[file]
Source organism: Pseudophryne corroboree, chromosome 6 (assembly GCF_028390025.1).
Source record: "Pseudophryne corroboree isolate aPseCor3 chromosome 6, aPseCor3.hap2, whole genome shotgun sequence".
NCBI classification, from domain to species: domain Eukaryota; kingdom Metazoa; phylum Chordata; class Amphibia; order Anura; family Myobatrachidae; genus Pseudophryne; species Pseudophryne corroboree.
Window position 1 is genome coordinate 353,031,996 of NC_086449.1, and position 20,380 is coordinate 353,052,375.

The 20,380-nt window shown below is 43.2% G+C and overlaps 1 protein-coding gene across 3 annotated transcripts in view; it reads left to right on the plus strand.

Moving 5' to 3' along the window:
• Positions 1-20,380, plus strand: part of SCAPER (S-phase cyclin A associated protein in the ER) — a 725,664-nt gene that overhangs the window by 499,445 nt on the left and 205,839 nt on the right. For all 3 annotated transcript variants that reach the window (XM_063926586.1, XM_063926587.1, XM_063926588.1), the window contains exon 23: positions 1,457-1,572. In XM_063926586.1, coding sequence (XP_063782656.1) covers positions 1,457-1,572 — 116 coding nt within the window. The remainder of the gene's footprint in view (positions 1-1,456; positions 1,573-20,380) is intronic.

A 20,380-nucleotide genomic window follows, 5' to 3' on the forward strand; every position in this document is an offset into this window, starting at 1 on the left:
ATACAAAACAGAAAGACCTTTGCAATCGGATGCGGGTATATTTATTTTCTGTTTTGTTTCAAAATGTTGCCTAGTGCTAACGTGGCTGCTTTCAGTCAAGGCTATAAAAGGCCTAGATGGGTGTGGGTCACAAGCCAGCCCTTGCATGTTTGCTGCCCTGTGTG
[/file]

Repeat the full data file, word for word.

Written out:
Source organism: Pseudophryne corroboree, chromosome 6 (assembly GCF_028390025.1).
Source record: "Pseudophryne corroboree isolate aPseCor3 chromosome 6, aPseCor3.hap2, whole genome shotgun sequence".
NCBI classification, from domain to species: domain Eukaryota; kingdom Metazoa; phylum Chordata; class Amphibia; order Anura; family Myobatrachidae; genus Pseudophryne; species Pseudophryne corroboree.
Window position 1 is genome coordinate 353,031,996 of NC_086449.1, and position 20,380 is coordinate 353,052,375.

The 20,380-nt window shown below is 43.2% G+C and overlaps 1 protein-coding gene across 3 annotated transcripts in view; it reads left to right on the plus strand.

Moving 5' to 3' along the window:
• Positions 1-20,380, plus strand: part of SCAPER (S-phase cyclin A associated protein in the ER) — a 725,664-nt gene that overhangs the window by 499,445 nt on the left and 205,839 nt on the right. For all 3 annotated transcript variants that reach the window (XM_063926586.1, XM_063926587.1, XM_063926588.1), the window contains exon 23: positions 1,457-1,572. In XM_063926586.1, coding sequence (XP_063782656.1) covers positions 1,457-1,572 — 116 coding nt within the window. The remainder of the gene's footprint in view (positions 1-1,456; positions 1,573-20,380) is intronic.

A 20,380-nucleotide genomic window follows, 5' to 3' on the forward strand; every position in this document is an offset into this window, starting at 1 on the left:
ATACAAAACAGAAAGACCTTTGCAATCGGATGCGGGTATATTTATTTTCTGTTTTGTTTCAAAATGTTGCCTAGTGCTAACGTGGCTGCTTTCAGTCAAGGCTATAAAAGGCCTAGATGGGTGTGGGTCACAAGCCAGCCCTTGCATGTTTGCTGCCCTGTGTG